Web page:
Conference Coverage

Lower Mortality Seen Among Rituximab-Treated Patients With MS

No serious safety concerns were found in two large patient cohorts.


BERLIN—Crude all-cause mortality rates among patients with multiple sclerosis (MS) who were treated with rituximab were lower than published MS rates in two large study cohorts, according to a report presented at ECTRIMS 2018. “We found no infusion-related deaths and no deaths due to systemic inflammatory response syndrome or otherwise suspicious for Kounis syndrome, as has been reported with ocrelizumab and with high-dose regimens of rituximab used in cancer patients,” said Annette Langer-Gould, MD, PhD, and colleagues. “These findings provide a basis for comparative safety studies across different CD20 therapies and dosing regimens,” said Dr. Langer-Gould, who is Regional Lead for Clinical and Translational Neuroscience for the Southern California Permanente Medical Group in Pasadena.

Annette Langer-Gould, MD, PhD

Long-term safety data, including mortality rates, in large real-world cohorts of patients with MS treated with anti-CD20 drugs are limited. Dr. Langer-Gould and colleagues assessed mortality rates in patients with MS who were treated with rituximab to determine whether deaths were due to infusion reactions or other potential rituximab-related complications.

Causes and date of death among patients with MS who were treated with rituximab in Kaiser Permanente Southern California (KPSC) during the years 2008 to 2017 were identified from complete electronic health records (through December 31, 2017) and state death certificate records (through December 31, 2016). The Comparison Between All MS Therapies (COMBAT-MS) cohort, a chart-validated subset of the Swedish MS Register, was linked with the national causes-of-death registry (date of death through February 28, 2018; causes of death through December 31, 2016). Deaths occurring within two weeks of the last rituximab infusion were considered infusion-related unless clearly attributable to suicide or trauma.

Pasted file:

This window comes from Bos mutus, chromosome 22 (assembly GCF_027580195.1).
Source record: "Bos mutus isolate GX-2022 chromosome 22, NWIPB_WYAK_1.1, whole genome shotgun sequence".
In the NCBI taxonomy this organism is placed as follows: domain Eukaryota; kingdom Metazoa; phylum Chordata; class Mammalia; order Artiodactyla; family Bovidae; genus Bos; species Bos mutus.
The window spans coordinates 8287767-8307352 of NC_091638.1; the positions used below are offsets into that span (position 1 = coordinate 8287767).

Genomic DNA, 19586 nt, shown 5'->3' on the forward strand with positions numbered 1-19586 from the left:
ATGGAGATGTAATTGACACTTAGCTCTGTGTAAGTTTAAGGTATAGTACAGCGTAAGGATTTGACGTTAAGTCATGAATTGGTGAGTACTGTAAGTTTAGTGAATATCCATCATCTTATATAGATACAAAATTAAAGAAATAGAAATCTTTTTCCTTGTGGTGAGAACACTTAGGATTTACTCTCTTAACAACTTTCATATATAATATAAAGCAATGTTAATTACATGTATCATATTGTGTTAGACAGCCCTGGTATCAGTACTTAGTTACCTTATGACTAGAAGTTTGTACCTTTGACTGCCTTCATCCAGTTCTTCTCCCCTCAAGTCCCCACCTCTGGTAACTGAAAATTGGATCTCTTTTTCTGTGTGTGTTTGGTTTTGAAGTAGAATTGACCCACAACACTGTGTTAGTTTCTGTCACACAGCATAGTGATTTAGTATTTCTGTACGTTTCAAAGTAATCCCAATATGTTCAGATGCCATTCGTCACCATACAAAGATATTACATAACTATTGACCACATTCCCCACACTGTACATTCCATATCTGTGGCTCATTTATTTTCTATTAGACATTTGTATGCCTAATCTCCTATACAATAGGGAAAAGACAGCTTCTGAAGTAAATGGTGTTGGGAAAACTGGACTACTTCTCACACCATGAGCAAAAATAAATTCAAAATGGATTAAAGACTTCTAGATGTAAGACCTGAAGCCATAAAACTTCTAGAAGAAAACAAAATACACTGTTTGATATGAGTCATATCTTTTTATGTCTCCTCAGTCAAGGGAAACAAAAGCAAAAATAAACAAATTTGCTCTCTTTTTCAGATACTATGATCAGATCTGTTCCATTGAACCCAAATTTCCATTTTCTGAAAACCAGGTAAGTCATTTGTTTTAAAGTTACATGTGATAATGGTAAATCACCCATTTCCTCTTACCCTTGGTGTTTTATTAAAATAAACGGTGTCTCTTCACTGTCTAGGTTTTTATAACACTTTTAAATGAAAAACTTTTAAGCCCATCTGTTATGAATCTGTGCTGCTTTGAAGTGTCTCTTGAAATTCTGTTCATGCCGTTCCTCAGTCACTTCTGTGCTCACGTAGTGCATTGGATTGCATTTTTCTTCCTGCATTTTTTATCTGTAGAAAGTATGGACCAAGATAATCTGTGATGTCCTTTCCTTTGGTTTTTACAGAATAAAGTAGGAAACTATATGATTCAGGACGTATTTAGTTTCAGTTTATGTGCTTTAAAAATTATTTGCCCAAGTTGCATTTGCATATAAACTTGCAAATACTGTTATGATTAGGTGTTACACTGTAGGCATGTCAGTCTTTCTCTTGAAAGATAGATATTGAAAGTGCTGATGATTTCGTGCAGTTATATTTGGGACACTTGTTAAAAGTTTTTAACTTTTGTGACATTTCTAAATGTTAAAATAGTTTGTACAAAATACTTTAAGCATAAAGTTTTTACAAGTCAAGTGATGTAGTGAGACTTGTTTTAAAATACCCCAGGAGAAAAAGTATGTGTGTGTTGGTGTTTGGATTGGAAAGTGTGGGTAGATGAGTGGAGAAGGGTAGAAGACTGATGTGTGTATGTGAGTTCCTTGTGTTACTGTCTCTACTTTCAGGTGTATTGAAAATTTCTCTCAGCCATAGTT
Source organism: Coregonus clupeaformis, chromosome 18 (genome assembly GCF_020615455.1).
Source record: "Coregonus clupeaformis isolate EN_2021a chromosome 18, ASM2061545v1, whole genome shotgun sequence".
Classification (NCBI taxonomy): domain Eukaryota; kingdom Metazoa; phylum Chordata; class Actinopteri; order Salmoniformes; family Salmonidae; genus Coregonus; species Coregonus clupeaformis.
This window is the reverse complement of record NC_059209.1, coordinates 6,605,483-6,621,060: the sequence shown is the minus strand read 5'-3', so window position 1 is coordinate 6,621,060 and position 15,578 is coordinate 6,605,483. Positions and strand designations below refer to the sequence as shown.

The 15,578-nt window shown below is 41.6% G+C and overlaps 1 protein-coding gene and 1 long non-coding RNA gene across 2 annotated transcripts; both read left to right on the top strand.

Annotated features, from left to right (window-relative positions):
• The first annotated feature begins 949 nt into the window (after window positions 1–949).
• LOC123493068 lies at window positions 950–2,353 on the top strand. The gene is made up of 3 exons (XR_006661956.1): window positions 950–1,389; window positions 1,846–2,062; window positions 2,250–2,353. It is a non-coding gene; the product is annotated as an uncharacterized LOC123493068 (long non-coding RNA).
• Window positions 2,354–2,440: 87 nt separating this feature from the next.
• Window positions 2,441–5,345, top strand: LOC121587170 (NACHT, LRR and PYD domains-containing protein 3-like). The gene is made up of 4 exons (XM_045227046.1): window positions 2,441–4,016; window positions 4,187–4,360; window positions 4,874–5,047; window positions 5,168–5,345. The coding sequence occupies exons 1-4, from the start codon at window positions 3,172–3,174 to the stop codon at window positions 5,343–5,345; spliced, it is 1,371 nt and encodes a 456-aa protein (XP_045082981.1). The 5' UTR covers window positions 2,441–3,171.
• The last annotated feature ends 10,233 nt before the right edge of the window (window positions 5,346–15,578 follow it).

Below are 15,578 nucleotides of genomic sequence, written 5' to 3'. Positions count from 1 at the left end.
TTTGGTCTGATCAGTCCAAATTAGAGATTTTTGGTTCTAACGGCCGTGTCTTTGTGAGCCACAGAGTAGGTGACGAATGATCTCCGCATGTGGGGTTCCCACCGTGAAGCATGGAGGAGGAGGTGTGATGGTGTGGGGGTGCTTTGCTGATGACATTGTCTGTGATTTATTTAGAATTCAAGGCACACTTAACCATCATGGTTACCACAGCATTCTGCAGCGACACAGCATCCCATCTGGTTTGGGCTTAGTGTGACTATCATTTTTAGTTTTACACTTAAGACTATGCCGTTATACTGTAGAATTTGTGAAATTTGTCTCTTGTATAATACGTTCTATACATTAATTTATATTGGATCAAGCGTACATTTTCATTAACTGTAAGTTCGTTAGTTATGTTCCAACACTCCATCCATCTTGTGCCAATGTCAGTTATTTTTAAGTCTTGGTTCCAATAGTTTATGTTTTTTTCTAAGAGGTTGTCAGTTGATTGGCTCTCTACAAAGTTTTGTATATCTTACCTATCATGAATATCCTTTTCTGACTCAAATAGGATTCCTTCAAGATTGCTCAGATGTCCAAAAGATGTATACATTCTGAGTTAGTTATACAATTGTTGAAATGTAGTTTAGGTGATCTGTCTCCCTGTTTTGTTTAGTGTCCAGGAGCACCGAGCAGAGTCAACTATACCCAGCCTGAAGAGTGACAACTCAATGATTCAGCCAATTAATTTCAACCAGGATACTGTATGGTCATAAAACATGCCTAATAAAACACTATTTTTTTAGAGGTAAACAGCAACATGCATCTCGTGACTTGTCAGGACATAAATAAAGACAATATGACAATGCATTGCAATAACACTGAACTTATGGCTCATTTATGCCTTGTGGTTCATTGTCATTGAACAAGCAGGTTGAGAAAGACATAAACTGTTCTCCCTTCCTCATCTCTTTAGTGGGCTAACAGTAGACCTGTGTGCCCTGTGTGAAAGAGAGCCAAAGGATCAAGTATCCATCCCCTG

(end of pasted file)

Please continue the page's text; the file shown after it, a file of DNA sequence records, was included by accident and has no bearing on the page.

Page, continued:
The researchers identified 1,246 and 1,225 rituximab-treated patients with 2,689.4 and 3,264.2 person-years of follow-up in the KPSC and COMBAT-MS cohorts, respectively. The mean age at first rituximab dose was 44.6 and 39.3, respectively, and in both cohorts 71% were female. Most patients received 1,000 mg for their first-dose and 500 mg for subsequent infusions. Fifteen deaths were identified in KPSC, and two deaths were identified in COMBAT-MS; none occurred within two weeks of the last rituximab infusion. Crude mortality rates were 5.6 and 0.61 per 1,000 person-years, respectively. In KPSC, causes of death were as follows: suicide (n = 2), complications of MS-related disability (n = 6; eg, fall, aspiration pneumonia, and pulmonary embolism), cardiovascular disease (n = 3; time since last rituximab dose, 1.6, 2.9, and 5.5 months), sudden death with cardiovascular risk factors (n = 3; last rituximab dose, 1.5, 20.8, and 28.7 months) and unknown (n = 1; last rituximab dose, 3.3 months). In COMBAT-MS, causes of death were suicide and unknown, and both deaths occurred approximately six months after the last rituximab dose.

This study was supported by a Patient-Centered Outcomes Research Institute Award (PCORI MS-1511-33196).

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